After his ‘Negotiating with Ambition’ workshop Mike asked me for some video examples of good negotiating skills – a tricky question! Training videos are invariably very hackneyed affairs, or hopelessly dated, and sometimes both. TV programmes which you might expect to offer some good examples are generally hopeless; Dragons Den tends to produce examples of over-deferent entrepreneurs conceding more equity than they mean to – good television perhaps, but not the sort of skills and behaviours that we can learn from. No surprise perhaps, Dragons Den is after all a television programme for entertainment, not a demonstration of negotiation skills.
And yet I did recently come across a television programme that does have something to offer, and so suggested to Mike that he takes at look at Salvage Hunters on the Quest channel.
Drew Pritchard consistently gets a number of important things right when he visits antique dealers and reclamation yards in search of items of architectural significance to lightly spruce up for his international customer base.
- Look out for some of the ways that Drew gets it right :He is naturally personable, and creates easy rapport with the person he wants to do business with. His natural rapport stretches to charm, which means he is able to be direct (about item quality for example, and price) and keep things moving.
- He knows his market and knows his numbers; has he ever paid more than he meant to for something? Very rarely I think. Watch him walk away from outstanding items that he clearly covets, because he knows that the best price he can get leaves him no profit margin. He moves on.
- He’s direct. More often than not Drew is seen bargaining over price – there’s only one variable at play (price) and so it’s not a negotiation as such. Nevertheless, his manner in being direct in saying what price he wants (easy when you know your parameters) is a great example of getting down to it without any hint of awkwardness. He remains largely uninfluenced by the asking price – why should it have any bearing on what he wants to pay? “It’s £900”. . . “I want to pay you £550”
- He’s open. Drew shares enough of his position to come across as open about what he’s interested in and how much he’ll pay. Yet he’s rarely seen justifying his price, rightly recognising that it’s a pointless tactic that rarely changes anything, and chews up time. Either there is a deal to be done or there isn’t, and it only clutters the process when the parties justify their reasons. Everyone’s entitled to say ‘no’.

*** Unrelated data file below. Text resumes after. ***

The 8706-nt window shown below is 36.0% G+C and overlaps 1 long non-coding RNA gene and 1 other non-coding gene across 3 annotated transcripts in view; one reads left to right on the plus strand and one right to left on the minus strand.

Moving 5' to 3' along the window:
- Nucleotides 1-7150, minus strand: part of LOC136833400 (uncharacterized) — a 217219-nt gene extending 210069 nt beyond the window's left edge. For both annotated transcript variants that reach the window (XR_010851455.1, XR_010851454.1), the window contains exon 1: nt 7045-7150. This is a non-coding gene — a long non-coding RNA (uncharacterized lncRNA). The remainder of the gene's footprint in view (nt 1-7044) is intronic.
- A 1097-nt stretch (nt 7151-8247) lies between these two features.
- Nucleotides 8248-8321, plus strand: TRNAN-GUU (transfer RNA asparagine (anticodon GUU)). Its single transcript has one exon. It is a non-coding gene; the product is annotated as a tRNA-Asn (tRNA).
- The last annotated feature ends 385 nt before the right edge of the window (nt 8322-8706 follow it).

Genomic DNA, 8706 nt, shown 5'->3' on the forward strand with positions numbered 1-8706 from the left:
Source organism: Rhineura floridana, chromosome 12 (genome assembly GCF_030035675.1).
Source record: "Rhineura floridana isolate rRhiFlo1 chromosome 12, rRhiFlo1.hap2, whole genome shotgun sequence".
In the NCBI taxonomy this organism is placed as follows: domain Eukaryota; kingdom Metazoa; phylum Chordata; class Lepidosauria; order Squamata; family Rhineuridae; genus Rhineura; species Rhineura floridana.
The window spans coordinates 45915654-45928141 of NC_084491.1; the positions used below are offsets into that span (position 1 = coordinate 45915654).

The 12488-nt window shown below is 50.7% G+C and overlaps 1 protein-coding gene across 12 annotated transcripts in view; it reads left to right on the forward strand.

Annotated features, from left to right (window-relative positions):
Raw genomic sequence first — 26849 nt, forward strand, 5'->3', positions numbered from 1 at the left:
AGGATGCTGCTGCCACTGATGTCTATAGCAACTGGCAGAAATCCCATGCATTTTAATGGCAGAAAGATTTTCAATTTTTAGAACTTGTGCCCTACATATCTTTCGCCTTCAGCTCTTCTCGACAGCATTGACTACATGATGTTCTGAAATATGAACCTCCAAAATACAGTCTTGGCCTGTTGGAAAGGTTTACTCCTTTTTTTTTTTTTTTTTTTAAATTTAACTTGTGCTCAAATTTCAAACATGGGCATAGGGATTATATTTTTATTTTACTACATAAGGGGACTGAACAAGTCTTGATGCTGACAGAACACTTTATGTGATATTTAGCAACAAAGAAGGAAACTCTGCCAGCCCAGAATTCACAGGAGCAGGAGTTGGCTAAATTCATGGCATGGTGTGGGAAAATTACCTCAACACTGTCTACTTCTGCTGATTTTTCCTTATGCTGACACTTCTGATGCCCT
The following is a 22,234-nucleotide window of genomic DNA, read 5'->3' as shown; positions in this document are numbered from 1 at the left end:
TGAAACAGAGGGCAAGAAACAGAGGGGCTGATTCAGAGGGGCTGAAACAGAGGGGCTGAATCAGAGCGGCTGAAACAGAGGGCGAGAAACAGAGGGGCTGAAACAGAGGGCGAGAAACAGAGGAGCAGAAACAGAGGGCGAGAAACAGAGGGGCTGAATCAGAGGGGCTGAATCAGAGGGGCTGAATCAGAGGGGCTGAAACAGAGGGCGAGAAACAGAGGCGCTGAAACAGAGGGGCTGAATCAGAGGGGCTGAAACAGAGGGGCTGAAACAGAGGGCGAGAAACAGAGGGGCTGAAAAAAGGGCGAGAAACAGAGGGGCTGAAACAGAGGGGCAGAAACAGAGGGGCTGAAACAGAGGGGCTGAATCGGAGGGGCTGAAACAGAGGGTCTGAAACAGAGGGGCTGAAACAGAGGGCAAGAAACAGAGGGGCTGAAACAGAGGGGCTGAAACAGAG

- He’s enthusiastic. He’ll readily applaud a remarkable item, and give accolades about e.g. the exceptional condition of a rare item. This behaviour might be discouraged – it would seem to run the risk of inflating the price, or perhaps weakening his position by showing how badly he wants the item. By contrast what seems to happen is that the joint love-in over the item fuels the rapport between like-minded enthusiasts, and, because it is what it is, Drew knows what he’ll pay for it, and so there is actually no risk of the purchase price inflating.
- He’s savvy. He knows it makes good sense to compliment the trader on the quality of their collection, or the well-ordered layout of their stock. Where he can, Drew will be agreeably complimentary.
- He keeps the door open. Accepting that this might partly be down to the work in the tv production team’s editing room, Drew always seems to leave with both him and his prospect wanting to do business together again. Do we always achieve the same with our customers? Drew achieves this partly through his charming and empathetic nature, but also through being good to do business with, that is, business-like-able. He’ll even tell a customer that their item is worth more than they’ve asked for, and shake on a higher price.
It is instructive to see examples of people getting it right, and there’s plenty to draw from Drew. @RolandMillward puts the £000s he saved for the NHS down to the effectiveness of Drew’s tactics. But that’s another story.
Image courtesy of Chaiwat at FreeDigitalPhotos.net